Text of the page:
At the heart of the HP program is a comprehensive system of material inducements to foster Palestinian emigration, which includes generous incentives for leaving and harsh disincentives for staying. As detailed elsewhere, such incentives would entail substantial monetary grants, up to 100 years GDP per capita per family in Palestinian terms; while the latter entail phased withdrawal of services (including provision of water, electricity, fuel, port facilities and so on) that Israel currently provides to the Palestinian Arabs across the pre-1967 lines.

Accordingly, should it be found that the initial proposed inducements are ineffective, the former can be made more enticing and/or the latter more daunting until the proffered package is acceptable.

Seen in this context, it is difficult to envisage that many non-belligerent Palestinian Arabs would prefer to endure the rigors of discontinued provision of services rather than avail themselves of the generous relocation/rehabilitation funds — especially given the disbanding of the Palestinian regime as an alternative source of such services.

 FAQ 7 What if the same kind of offer were made to induce Jewish emigration? 

Such an offer would clearly not be made by an Israeli government.

After all, the HP is intended as a measure to ensure — not undermine — the survival of Israel as the nation-state of the Jews, and relieve the genuine humanitarian predicament of the Palestinian Arabs (precipitated by the dysfunctional administration they have been subjected to since the 1993 Oslo process). It is not directed at healing Jewish disgruntlement with the imperfect functioning of the Israeli government.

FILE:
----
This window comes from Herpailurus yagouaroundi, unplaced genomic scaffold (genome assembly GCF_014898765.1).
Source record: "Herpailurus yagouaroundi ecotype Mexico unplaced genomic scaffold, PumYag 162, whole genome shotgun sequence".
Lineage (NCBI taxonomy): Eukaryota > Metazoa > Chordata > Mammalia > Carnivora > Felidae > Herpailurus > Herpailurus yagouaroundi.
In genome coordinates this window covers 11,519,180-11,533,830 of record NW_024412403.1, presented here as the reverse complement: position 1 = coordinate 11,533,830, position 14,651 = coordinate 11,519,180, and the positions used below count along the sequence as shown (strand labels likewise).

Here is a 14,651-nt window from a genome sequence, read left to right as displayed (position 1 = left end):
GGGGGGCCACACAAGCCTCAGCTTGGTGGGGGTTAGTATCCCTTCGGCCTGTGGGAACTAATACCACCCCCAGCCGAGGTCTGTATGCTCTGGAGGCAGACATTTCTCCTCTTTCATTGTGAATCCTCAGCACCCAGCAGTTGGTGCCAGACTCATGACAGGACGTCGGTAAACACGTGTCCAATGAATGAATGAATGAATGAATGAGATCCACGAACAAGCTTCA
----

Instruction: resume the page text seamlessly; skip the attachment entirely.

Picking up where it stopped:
Of course, it would be impossible to prevent Arab elements from offering Jews financial inducement to emigrate from Israel, but in this regard it should be recalled that:

(a) As a sovereign nation, Israel can control the financial flows into the country and impede money from hostile sources reaching Israeli citizens, considerably complicating the transfer and receipt of funds.

(b) Arab governments have been singularly reticent in providing large sums to advance the “Palestinian cause” and there is little chance (or evidence) that they would advance the hundreds of billions required to finance large scale Jewish emigration.

(c) The overwhelming majority of Israelis enjoy living standards of an advanced post-industrial nation with a GDP per capita around 20 times higher than that in the Palestinian-administered territories.

(d) Accordingly, it would be commensurately more difficult to tempt them to leave. Indeed, sums offered would have to be considerably higher to create a comparable incentive, running into millions rather than hundreds of thousands per family.

(e) Moreover, a slew of recent polls show the large majority of Israelis are satisfied with their lives — thus the prospect of material incentives to induce large-scale emigration seems remote.

Urgent Zionist imperative

The HP is the only Zionist-compliant policy prescription that can save Israel from the perilous dangers of the two-state formula and the specter of Lebanonization/Balkanization inherent in other proffered alternatives.

Embarking on its implementation is a Zionist imperative that is both urgent and feasible.

Martin Sherman is the founder and executive director of the Israel Institute for Strategic Studies.